Outsourcing Web Design: Effective Mobile Landing Pages
There are articles in the MicroCreatives blog that tell us about creating effective landing pages and conversion. But how about mobile landing pages? Do we assume that they’re just the same with desktop landing pages? Essentially, all landing pages should have a single goal. It can be to generate leads or sales, among other goals. But to achieve this goal, strategies for mobile landing pages are different from desktop landing pages.
When opting for creative outsourcing, web design services particularly, you need to know about some of the reasons why creating mobile landing pages require more planning and careful consideration.
A regular landing page usually has content at a length of 500 to 1,000 words. However, word count really depends on what suits your goals. The length depends on what you’re selling and your target audience. But when it comes to mobile landing pages, it’s best to convey your message in shorter content. Since mobile devices have smaller screens, it can be more difficult to keep readers’ attention.
You can also measure your visitors’ behavior to determine how much they are willing to read and how far they will scroll on a page before they lose interest. You can do this by testing and monitoring activity. Monitor the patterns on how long they scroll through the content and their level of engagement – do they watch the videos, click the links, fill out the forms?
Studies show that readers do scroll through the page, as long as the interface makes it easy to do so. You don’t have to put everything at the top of the screen, but you can put important information on there and keep interesting enough for viewers to scroll down further. If your page has a contact form and contact information, it’s best to put it above just in case users just want to contact you right away and don’t need to read most of the copy. Form fields can also be reduced so they wouldn’t take up much space and for simpler completion.
Furthermore, make sure to break long paragraphs for mobile. Compressed paragraphs that extend to several lines can have poor legibility and can be discouraging to read.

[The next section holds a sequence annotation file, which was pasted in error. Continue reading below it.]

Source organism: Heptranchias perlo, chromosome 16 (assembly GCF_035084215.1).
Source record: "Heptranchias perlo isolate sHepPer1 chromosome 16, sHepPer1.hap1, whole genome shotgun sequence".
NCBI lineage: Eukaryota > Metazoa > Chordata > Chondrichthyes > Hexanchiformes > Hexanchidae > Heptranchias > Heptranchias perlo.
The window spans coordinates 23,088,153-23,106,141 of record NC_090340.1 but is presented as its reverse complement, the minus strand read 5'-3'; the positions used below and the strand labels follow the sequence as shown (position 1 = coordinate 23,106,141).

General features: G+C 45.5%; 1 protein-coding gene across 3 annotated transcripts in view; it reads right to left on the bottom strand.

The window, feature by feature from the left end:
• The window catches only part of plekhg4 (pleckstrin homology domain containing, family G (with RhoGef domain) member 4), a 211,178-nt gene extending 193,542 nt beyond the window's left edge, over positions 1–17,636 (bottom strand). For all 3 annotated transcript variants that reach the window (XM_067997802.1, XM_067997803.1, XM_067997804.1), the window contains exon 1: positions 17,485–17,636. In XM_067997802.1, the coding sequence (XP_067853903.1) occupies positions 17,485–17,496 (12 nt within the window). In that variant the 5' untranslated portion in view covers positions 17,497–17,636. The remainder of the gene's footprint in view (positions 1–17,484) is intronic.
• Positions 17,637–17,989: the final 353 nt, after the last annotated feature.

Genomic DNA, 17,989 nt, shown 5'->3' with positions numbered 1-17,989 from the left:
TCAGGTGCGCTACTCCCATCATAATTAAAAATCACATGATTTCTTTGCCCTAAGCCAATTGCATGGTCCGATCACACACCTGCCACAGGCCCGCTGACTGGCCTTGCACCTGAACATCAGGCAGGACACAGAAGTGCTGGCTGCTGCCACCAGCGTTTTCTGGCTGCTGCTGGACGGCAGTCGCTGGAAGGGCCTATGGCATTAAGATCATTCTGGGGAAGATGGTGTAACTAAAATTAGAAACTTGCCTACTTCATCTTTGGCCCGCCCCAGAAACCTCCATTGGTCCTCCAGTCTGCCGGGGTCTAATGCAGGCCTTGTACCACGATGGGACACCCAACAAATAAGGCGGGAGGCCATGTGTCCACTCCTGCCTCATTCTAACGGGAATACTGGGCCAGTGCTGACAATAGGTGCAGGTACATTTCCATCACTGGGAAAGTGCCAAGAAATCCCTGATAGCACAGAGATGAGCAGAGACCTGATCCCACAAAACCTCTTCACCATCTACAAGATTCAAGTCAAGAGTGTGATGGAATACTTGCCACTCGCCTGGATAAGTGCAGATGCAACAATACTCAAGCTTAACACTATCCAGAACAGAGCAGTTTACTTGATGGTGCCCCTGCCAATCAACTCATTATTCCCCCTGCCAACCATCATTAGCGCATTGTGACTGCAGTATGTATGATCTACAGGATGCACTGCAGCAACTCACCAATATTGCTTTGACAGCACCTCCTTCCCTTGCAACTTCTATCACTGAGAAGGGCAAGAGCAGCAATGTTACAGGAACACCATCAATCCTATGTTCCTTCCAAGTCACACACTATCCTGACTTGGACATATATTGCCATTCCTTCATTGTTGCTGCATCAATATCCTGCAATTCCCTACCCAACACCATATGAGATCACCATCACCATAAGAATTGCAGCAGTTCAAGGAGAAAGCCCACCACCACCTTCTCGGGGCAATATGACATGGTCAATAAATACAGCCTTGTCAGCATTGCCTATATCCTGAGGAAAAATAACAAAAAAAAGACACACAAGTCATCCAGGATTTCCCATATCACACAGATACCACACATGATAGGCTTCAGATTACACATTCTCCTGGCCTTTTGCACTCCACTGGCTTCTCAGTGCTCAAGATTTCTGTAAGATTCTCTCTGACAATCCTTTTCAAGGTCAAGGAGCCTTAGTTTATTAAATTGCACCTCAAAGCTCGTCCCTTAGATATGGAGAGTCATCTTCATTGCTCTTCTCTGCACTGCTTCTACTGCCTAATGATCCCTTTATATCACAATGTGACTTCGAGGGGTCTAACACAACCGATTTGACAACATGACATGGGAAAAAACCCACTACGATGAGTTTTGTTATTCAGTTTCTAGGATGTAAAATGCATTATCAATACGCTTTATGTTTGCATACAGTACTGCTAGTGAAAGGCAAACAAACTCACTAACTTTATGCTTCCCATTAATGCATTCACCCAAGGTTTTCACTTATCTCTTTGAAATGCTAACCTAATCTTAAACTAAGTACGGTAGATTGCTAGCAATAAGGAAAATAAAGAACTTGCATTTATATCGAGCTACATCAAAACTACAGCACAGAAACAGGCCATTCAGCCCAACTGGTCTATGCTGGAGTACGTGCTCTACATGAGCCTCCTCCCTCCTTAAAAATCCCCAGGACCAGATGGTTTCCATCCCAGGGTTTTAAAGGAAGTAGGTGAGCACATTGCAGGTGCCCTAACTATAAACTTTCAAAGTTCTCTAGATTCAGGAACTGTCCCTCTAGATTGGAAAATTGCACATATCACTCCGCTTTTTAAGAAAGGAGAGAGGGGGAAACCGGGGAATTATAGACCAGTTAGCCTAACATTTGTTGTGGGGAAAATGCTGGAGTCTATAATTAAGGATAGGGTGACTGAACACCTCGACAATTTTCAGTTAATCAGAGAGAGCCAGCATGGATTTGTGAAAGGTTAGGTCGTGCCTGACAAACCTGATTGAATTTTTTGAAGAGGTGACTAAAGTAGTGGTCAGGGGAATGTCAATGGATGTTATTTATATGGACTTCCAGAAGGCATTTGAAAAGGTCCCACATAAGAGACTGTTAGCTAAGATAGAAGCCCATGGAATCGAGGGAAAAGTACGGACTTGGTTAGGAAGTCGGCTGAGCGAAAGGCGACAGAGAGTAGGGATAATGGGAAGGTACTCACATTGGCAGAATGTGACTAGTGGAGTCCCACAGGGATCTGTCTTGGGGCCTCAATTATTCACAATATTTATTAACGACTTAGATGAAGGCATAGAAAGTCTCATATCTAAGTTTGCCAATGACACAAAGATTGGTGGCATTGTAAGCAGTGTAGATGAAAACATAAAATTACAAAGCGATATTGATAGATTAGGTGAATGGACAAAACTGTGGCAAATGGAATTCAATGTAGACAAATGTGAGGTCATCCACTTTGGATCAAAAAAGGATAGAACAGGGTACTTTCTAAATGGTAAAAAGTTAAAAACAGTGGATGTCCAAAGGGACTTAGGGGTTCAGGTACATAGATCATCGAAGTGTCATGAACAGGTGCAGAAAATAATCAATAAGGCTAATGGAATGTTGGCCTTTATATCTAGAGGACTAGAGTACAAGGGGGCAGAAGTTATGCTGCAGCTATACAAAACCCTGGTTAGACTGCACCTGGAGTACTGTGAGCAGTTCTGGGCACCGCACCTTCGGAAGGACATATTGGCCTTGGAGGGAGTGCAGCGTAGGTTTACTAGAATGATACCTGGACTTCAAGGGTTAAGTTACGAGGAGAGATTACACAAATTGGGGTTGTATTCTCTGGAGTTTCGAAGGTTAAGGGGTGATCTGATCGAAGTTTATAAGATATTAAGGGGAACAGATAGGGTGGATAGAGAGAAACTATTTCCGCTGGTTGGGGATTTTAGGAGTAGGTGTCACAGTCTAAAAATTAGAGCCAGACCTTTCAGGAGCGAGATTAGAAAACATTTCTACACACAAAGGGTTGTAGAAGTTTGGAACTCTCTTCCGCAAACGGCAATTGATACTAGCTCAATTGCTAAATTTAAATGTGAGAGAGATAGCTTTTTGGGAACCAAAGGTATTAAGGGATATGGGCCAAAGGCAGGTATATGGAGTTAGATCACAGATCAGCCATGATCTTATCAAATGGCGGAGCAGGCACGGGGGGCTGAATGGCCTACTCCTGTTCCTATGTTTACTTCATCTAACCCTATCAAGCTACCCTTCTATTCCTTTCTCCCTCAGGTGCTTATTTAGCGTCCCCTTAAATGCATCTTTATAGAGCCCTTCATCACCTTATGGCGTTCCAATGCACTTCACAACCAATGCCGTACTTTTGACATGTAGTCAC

Pay attention to how the landing page shrinks from standard desktop version to mobile version. Some website features do not work well on mobile. Developing the mobile version with consideration on the features and functions of the page will save all your page viewers from unnecessary content and bulk that will slow down or halt mobile browsing. Just include the necessary information. Make sure your mobile page provides straight-to-the-point information with a click-to-call functionality, with form fields large enough to be tapped and filled out easily. The ultimate goal is to convert viewers into contacting you or making a purchase.
To ensure conversion, know how to avoid UX barriers. Just like testing a website in different browsers, test the mobile landing page in different devices with different screen sizes. This way you can identify the issues beforehand and fix them prior to launching.
- Interstitial forms/ads. Interstitial forms and ads that persuade users to convert tend to be more annoying than encouraging, especially on mobile where it’s hard to tap the “x” on the pop-up. The frustration can then make the viewer exit the page right away. Luckily for readers, Google has started penalizing websites that have interstitial pop-ups. This is also a warning for websites to avoid this UX barrier.
- Faulty Responsive Design. Responsive web design is a standard for all websites to provide a better user experience across all devices. However, consider the layout of the elements in the mobile version. Look out for issues and readjust them accordingly. For example, make sure that the contact form stays on top, and the action buttons are always visible and lead to the right page when clicked.
Another thing to consider for mobile landing pages is the loading time. The longer a page loads, the more a viewer gets impatient and turned off. Keep the user’s attention on your page through fast loading and engaging content. You can preload resources on a landing page through HTML5 prefetch. You can also eliminate unnecessary elements, such as images and effects, in the mobile version for faster loading.
Lastly, what a mobile landing page needs is careful planning. Know how you can improve mobile experience and improve your content. Contact MicroCreatives to learn how our web developers, writers, and designers can help.
Reference: Smashing Magazine